Can a Restaurant Owner Charge a Waitress Credit Card Fees?

Some restaurants charge their servers when tips are left on credit cards.

Some restaurants charge their servers when tips are left on credit cards.

Adding a tip onto the bill is a routine occurrence for many folks when charging a meal on their credit card. But what many don’t know is that there some restaurants charge their servers a fee every time their patrons tip on a credit card, rather than in cash.

Credit Card Processing Fees

Every time a merchant processes a credit card, the credit card company assesses a processing fee. This is to pay for the use of their processing equipment and for the privilege of accepting their credit card. It is generally considered a cost of doing business. When a server processes your credit card, the processing fee is assessed, and the restaurant is responsible for paying it. Some restaurants are now passing on a portion of the processing fees to their servers for every credit transaction with a tip. It may be a flat fee or a variable percentage, depending on the tip amount.


In general, it's not illegal in the United States for a restaurant to assess credit card processing fees against their servers. While there are some exceptions as determined by each state, restaurants are free to assess a processing fee for credit card tips against their servers as long as it doesn't reduce their hourly wage below minimum-wage limits for the state.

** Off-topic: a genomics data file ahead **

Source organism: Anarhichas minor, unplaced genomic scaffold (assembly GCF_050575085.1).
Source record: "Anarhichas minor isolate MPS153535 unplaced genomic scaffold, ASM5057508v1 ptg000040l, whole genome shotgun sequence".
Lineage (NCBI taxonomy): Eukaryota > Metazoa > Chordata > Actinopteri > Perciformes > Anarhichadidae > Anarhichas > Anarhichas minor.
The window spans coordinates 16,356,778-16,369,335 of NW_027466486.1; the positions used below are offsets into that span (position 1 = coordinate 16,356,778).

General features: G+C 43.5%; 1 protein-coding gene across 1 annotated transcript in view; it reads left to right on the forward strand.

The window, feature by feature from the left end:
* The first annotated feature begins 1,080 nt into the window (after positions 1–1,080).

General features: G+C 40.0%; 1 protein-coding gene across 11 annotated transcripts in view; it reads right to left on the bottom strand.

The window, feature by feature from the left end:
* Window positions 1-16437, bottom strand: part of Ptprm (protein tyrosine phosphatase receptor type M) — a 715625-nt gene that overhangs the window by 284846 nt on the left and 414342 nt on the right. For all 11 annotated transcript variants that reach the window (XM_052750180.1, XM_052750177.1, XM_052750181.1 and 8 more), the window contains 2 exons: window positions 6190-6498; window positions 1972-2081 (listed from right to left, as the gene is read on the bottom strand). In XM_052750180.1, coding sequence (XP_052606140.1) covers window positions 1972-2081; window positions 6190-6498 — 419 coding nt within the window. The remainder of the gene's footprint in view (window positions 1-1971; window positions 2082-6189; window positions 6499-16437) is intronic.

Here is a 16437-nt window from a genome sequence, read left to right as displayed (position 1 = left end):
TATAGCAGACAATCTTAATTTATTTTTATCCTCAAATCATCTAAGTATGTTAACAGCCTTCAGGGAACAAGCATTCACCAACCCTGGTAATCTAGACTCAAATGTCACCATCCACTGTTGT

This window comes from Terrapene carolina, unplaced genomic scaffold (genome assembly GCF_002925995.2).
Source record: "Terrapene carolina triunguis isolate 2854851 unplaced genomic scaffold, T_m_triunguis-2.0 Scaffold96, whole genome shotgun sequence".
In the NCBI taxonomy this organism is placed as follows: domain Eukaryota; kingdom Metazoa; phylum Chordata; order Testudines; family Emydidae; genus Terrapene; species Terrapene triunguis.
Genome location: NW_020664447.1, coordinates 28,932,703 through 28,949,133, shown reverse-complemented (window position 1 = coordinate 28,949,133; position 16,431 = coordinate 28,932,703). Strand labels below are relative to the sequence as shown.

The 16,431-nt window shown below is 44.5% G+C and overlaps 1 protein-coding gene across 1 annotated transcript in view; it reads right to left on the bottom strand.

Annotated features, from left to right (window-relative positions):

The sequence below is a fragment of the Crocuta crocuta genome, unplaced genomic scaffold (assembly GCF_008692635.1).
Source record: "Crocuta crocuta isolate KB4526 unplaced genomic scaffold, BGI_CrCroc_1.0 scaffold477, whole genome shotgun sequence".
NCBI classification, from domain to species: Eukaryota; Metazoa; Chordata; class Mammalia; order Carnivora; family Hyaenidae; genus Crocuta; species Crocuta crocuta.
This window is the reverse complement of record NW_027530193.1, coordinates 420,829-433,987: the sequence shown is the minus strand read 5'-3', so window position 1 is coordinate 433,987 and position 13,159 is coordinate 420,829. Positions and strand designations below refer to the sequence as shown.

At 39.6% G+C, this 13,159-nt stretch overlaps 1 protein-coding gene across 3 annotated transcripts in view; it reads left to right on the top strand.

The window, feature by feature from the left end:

Some states, such as California, Colorado, Alaska, Montana, Oregon, and New Mexico, have statutes prohibiting the practice. Washington State has a disclosure statute. While restaurants are not prohibited from the practice, those participating in fee distribution are required to post a notification of such practices in full view of their customers.


Servers, many paid only $2.13 per hour without tips, rely on tips to bring their hourly wage up to a livable income. Servers are taxed 15 percent on their tips by the federal government. When tips are left on credit cards, they are 100-percent traceable and auditable by the Internal Revenue Service. Add to that another 1.5 to 3 percent for credit card processing fees and your server takes home $4.10 to $4.17 of your $5 tip. Tipping in cash allows the server to circumvent the processing charge.


About the Author

Lynn Starner has been writing professionally since 2004, specializing in business-related topics. She holds a both a bachelor's and a master's degree in business. She loves reading, writing, and talking about business with a particular fondness for small businesses.

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